Counselling Psychologist

Lisa Crossman

Psychotherapeutic Counsellor

Joanne Videtsky

Clinical Psychologist

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Thank you to all at Therapy Central.

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The Therapist shows that she really cares and has the ability to make you feel calm whilst discussing any personal issue. 

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Fees & Insurances

Therapy, Counselling and CBT sessions are 50 minutes long and are usually held at regular weekly time slots.

Free
15 Minute initial
Phone consultation

£75 -£95
Psychological Therapy/
Counselling (Self-funded)

£105 - £120
Couples Therapy/
Family Therapy

Covered by
Your Private Healthcare Insurance Provider

All of our therapists are registered with several insurance providers, such as AXA PPP, Simplyhealth, Aviva, Cigna (UK/US), Vitality and WPA. If you wish to use your personal or employee private healthcare insurance to cover your sessions, please highlight this in your contact form below.

Get started with Counselling for Sexual Difficulties in London & Online

You’re not alone. All people experience some kind of difficulty in their sex lives. It’s not that only the strongest and most resilient can solve them – quite the contrary. Those who are ready to openly discuss their sexual issues are also more likely to be able to move on toward more satisfying and fulfilling sexual relationships. 

Therefore, we encourage you to open up and discuss the problems you are experiencing with a mental health professional here at Therapy Central. Contact us for a free 15-minute consultation, and we’ll find a way to work together to improve the quality of your life. You don’t have to face sexual issues alone.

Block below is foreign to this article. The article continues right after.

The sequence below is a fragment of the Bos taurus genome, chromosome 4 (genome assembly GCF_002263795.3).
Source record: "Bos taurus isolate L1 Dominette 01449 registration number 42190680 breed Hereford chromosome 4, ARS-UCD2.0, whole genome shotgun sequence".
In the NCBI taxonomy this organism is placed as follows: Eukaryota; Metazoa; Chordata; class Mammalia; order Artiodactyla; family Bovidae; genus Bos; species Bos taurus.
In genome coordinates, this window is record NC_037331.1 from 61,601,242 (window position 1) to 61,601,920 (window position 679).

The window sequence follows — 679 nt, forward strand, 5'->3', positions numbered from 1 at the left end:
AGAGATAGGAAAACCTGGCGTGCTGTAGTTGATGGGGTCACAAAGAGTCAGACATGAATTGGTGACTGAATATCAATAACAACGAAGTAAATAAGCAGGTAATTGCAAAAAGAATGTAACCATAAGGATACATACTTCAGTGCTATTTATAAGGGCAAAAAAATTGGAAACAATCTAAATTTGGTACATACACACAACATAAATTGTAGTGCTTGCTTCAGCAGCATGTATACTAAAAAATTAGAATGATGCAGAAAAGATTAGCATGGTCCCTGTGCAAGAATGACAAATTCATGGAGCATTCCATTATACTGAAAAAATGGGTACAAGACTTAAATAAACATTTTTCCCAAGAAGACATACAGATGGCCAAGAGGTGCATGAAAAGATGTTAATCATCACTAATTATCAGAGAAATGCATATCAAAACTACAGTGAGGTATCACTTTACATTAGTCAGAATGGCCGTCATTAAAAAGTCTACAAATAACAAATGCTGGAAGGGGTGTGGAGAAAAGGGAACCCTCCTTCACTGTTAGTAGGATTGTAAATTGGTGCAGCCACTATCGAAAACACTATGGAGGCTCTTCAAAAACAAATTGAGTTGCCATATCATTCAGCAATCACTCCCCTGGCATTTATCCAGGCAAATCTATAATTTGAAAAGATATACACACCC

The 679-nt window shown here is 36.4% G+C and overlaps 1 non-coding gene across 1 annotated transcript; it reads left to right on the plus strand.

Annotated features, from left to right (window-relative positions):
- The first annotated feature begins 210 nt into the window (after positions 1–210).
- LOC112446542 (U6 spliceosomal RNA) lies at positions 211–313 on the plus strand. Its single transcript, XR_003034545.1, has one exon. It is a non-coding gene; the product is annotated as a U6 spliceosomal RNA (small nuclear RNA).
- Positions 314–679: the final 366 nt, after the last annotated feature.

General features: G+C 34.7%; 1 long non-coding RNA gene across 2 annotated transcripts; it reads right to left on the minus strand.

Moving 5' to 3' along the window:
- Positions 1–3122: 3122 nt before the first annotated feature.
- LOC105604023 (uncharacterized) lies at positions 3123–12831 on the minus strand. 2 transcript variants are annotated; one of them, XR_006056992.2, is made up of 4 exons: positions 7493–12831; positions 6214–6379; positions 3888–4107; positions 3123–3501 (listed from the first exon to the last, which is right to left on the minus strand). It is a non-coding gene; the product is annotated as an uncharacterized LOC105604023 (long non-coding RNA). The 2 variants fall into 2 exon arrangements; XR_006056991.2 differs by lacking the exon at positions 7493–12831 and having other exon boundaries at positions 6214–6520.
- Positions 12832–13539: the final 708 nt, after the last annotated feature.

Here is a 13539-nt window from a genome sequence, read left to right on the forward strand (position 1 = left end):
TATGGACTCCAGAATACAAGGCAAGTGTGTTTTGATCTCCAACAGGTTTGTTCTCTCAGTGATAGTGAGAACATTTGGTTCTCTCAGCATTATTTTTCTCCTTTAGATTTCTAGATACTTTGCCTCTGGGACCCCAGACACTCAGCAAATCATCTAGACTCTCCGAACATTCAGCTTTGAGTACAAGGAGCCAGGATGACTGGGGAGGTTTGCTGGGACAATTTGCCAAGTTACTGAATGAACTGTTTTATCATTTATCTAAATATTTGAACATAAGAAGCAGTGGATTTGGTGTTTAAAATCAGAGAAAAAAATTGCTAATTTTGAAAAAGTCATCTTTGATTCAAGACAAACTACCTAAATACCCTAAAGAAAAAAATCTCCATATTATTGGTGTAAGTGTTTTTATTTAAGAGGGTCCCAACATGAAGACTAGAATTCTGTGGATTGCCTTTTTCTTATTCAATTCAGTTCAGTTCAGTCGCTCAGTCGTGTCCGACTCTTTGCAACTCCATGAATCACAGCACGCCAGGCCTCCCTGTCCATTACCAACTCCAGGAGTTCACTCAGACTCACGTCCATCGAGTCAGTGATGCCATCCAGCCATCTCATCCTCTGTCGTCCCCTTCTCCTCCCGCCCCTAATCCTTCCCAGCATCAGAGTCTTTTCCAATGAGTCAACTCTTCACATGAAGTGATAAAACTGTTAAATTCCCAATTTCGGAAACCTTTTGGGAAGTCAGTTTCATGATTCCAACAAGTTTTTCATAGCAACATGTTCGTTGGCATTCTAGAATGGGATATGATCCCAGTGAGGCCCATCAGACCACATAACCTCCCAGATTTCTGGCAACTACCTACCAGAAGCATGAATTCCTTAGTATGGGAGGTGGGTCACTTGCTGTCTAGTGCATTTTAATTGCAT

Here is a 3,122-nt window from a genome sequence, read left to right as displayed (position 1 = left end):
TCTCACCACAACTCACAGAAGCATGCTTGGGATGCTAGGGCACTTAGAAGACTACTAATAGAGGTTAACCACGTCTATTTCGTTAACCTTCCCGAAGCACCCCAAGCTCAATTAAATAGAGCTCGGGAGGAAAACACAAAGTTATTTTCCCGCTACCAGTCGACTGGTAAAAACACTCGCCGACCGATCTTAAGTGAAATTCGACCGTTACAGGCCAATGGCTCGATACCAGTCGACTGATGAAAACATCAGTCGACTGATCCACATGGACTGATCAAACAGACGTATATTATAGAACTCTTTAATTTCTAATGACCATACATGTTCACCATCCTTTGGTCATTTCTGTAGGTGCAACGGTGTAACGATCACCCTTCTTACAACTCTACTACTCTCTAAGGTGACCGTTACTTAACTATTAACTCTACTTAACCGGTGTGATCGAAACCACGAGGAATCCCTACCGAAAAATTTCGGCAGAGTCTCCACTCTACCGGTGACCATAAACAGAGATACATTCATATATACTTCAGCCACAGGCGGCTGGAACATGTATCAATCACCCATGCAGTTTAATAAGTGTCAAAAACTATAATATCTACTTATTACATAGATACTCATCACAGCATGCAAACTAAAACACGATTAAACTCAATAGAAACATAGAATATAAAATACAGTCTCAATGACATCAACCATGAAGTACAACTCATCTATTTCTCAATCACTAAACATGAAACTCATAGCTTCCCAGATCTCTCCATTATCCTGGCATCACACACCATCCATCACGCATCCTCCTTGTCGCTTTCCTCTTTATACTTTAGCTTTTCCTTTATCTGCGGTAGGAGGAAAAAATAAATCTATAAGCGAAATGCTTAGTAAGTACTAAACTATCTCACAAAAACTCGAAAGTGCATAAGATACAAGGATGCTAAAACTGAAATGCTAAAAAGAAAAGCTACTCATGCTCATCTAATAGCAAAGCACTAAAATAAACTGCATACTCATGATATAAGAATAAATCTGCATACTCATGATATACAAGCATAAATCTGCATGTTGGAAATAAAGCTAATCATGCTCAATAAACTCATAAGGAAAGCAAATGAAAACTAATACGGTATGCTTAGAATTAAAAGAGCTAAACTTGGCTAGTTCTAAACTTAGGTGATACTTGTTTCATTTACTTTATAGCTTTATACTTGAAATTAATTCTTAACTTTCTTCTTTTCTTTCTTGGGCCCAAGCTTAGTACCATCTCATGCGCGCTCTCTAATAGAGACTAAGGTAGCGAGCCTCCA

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    FAQ

    What happens after I make an enquiry?

    After receiving your enquiry we’ll contact you to organise a FREE phone consultation. You will be able to tell us more about your specific circumstances and needs and ask any questions you have. Then, if you want to proceed with therapy or counselling, we’ll match you with the therapist(s) with the best expertise to help you with your challenges and send you a list of their available appointment slots. If you’re satisfied with one of these, we can then go ahead and book your first appointment. You can also request to work with a specific practitioner and, depending on availability we’ll try accomodate this.

    What happens at my first appointment with the therapist?

    Your first session will likely be different than future appointments. You and your therapist will get to know each other and will begin to build a working alliance. It will be a chance to have the confidential space to express your circumstances, feelings and thoughts and being listened to with depth, attention, empathy and without judgement . Your therapist will likely ask you more about your reasons for seeking therapy, and any symptoms you’re experiencing. You may also be asked questions about your past and the history of your issues, as well as how they currently impact your life in the present. Finally, your first session may be a powerful place to discuss what you would like to achieve with therapy and agree on the length, methods and approaches of treatment.